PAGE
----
There are many ways to invest in emerging markets, but the Cambria Emerging Shareholder Yield ETF (BATS:EYLD) provides investors with a differentiated way to gain exposure to them with a unique strategy (discussed further below). I’m bullish on EYLD based on its effective strategy that has beaten its benchmark over the years, its diversified portfolio, the inexpensive valuation of its holdings, and its attractive 5.4% dividend yield.
What Is the EYLD ETF’s Strategy?
We recently covered the Cambria Shareholder Yield ETF (BATS:SYLD), an attractive ETF that has quietly beaten the market over the past five years. EYLD is similar to SYLD in terms of its investing approach, but it adds an emerging markets angle to the formula.
According to fund sponsor Cambria, EYLD “focuses on companies in emerging market countries that are returning cash to shareholders through three attributes – dividends, buybacks, and net debt reduction.”
Together, these three attributes combine to make up shareholder yield, which is calculated by adding these three factors (dividends, net share repurchases, and net debt reduction) and dividing them by a company’s market capitalization.
By investing in emerging markets companies with a high shareholder yield, EYLD gives investors differentiated exposure to emerging markets compared to its benchmark, the more general MSCI Emerging Markets Index.
First and foremost, the stocks that EYLD owns are decidedly cheaper than the average stock in the emerging markets benchmark. As of December 31, the average price-to-earnings ratio for EYLD’s portfolio was just 8.0 versus an average price-to-earnings ratio of 13.1 for the benchmark. As a reminder, both EYLD and the benchmark are considerably cheaper than U.S.-based stocks, as the S&P 500 (SPX) has an average valuation of 22.1 times earnings.
Lastly, focusing on companies with high shareholder yield may give EYLD exposure to stocks with better growth prospects than simply focusing on stocks with the highest dividend yields, and the focus on dividends and share buybacks may help the ETF soften the blow against market drawdowns.
How Does EYLD Build Its Portfolio?
EYLD is an actively-managed ETF, and its portfolio management team engages in an extensive process to pick the 100 emerging market stocks that make it into its portfolio.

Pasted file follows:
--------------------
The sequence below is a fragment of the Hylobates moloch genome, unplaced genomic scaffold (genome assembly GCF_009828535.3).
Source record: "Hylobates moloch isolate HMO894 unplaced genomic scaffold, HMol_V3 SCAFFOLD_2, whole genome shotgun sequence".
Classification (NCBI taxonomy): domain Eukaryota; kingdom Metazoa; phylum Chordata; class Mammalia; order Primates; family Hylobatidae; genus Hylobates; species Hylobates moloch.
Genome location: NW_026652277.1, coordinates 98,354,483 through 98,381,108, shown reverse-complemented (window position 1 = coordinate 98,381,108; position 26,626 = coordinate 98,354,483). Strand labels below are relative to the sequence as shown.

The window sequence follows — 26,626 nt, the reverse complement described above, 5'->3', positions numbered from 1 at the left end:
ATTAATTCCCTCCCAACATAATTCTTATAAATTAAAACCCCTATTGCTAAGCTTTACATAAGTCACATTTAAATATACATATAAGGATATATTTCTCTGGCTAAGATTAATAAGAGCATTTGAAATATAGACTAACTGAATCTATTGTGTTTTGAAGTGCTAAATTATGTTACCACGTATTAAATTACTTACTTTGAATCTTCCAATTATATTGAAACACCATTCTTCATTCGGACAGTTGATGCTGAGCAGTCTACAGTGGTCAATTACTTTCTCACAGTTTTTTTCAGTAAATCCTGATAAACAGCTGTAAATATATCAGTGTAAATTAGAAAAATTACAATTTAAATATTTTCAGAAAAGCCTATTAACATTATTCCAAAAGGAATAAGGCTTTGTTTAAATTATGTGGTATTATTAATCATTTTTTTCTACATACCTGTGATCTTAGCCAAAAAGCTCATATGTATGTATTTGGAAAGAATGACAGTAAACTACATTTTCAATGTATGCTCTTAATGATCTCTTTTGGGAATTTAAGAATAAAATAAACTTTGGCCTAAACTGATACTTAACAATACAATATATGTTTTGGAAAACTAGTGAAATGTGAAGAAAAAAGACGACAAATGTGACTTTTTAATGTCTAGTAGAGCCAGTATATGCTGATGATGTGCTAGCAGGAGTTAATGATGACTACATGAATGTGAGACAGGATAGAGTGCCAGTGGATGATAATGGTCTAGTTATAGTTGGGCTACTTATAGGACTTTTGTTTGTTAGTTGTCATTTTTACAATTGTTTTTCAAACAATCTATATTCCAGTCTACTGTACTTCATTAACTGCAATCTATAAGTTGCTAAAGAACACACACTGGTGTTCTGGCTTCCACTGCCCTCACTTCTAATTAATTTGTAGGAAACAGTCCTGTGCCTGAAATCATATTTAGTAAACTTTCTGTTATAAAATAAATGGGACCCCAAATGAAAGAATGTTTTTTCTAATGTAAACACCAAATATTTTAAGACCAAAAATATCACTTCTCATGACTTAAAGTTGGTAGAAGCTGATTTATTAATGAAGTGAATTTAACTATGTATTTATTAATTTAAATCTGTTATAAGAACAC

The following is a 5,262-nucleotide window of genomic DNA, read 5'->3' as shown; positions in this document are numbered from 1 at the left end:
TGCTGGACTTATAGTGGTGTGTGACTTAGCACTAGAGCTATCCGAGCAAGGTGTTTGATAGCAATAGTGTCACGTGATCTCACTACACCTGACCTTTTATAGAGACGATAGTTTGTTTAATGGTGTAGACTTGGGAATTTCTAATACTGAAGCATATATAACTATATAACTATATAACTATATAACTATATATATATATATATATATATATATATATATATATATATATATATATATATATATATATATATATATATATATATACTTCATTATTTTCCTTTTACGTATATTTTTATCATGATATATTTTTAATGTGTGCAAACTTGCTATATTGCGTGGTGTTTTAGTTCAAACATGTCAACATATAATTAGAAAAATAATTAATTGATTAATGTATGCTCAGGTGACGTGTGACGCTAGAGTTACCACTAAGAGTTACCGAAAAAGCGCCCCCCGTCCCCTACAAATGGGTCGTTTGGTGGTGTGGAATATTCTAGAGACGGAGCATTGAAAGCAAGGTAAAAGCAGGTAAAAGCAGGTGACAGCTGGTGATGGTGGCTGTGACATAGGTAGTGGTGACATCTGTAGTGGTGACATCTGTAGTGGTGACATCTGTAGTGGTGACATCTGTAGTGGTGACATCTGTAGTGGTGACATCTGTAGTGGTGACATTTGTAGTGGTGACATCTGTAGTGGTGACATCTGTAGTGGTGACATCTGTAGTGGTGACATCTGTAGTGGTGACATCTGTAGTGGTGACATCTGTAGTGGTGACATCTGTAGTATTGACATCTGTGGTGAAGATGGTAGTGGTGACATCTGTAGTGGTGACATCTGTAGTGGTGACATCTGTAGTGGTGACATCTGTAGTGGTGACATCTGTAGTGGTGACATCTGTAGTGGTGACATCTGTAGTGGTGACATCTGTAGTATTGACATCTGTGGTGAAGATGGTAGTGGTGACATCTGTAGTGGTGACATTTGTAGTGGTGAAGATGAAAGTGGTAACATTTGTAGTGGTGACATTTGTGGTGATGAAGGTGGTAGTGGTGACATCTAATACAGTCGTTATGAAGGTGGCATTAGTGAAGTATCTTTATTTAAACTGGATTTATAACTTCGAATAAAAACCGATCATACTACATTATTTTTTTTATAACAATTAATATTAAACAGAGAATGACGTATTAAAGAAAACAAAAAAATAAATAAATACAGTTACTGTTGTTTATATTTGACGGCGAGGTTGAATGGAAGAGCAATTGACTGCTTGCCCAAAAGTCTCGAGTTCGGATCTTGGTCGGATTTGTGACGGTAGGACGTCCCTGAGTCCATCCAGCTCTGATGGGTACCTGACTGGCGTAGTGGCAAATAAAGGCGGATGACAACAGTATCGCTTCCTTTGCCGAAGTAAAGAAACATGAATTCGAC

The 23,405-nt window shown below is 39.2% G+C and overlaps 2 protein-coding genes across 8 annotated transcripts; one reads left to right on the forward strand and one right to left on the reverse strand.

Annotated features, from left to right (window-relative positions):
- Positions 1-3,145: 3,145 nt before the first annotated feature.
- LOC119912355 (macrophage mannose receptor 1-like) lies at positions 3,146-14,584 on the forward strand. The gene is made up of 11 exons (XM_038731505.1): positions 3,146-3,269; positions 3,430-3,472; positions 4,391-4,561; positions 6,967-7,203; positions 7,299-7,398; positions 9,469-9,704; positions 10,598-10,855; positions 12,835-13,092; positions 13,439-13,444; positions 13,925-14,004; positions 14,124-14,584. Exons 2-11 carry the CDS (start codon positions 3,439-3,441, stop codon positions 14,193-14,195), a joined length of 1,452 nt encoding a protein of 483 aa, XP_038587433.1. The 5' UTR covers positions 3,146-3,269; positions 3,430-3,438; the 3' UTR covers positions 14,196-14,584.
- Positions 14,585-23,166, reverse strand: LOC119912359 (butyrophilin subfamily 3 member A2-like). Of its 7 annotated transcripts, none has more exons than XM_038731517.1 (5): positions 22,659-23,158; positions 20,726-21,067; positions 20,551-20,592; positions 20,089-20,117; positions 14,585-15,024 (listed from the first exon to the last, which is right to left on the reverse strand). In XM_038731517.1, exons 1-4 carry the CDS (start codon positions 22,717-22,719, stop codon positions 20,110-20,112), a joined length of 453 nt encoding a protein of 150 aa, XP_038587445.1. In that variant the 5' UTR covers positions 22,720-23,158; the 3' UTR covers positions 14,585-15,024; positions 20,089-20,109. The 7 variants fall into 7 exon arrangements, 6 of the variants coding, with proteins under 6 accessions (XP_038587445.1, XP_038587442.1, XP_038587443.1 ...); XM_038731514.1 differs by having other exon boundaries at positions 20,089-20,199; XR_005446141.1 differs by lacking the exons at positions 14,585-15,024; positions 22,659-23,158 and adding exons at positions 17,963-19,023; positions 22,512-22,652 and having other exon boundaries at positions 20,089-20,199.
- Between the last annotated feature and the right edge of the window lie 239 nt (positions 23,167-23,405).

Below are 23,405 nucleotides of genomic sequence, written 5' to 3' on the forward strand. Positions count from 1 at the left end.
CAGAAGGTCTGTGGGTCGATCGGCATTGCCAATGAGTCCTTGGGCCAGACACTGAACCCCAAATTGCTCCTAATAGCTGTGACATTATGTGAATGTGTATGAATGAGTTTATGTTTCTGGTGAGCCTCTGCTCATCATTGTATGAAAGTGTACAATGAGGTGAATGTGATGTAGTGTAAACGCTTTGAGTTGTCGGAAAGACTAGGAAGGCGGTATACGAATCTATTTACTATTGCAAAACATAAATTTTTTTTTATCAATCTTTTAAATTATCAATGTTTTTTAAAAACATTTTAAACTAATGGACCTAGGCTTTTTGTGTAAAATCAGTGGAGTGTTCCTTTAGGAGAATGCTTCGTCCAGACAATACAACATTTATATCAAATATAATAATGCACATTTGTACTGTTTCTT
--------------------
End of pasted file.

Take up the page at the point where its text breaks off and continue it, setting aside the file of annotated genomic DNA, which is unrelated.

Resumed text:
First, the fund’s managers start with a universe of emerging market stocks and then select those with market caps of over $200 million that meet certain liquidity and price thresholds.
They then select the top 20% of these stocks based on their shareholder yields, with attention to their valuations as well. Cambria uses valuation metrics like the price-to-earnings ratio and price-to-book ratio to select stocks it believes are trading below their intrinsic values. Cambria also screens out certain stocks based on quality and leverage metrics.
The portfolio managers then select the top 100 stocks from this group based on their combination of valuation and shareholder yield. The fund is rebalanced quarterly, and the portfolio management team begins the screening process again each quarter.
This process has led to results that have beaten its benchmark, the plain vanilla MSCI Emerging Markets Index.
As of the end of the most recent quarter, EYLD produced an annualized three-year return of 3.6%, while the benchmark lost 4.7%, giving credence to Cambria’s assertion that focusing on these companies paying dividends and buying back shares can help to mitigate market drawdowns. This return also beat that of the Morningstar Diversified Emerging Markets Category Average, which lost 3.9% on an annualized basis over the same time frame.
EYLD also beat the MSCI benchmark and the Morningstar Diversified Emerging Markets Category Average over a longer five-year time frame, with an annualized return of 8.3% versus annualized returns of 4.1% and 4.4% for the MSCI index and Morningstar category, respectively.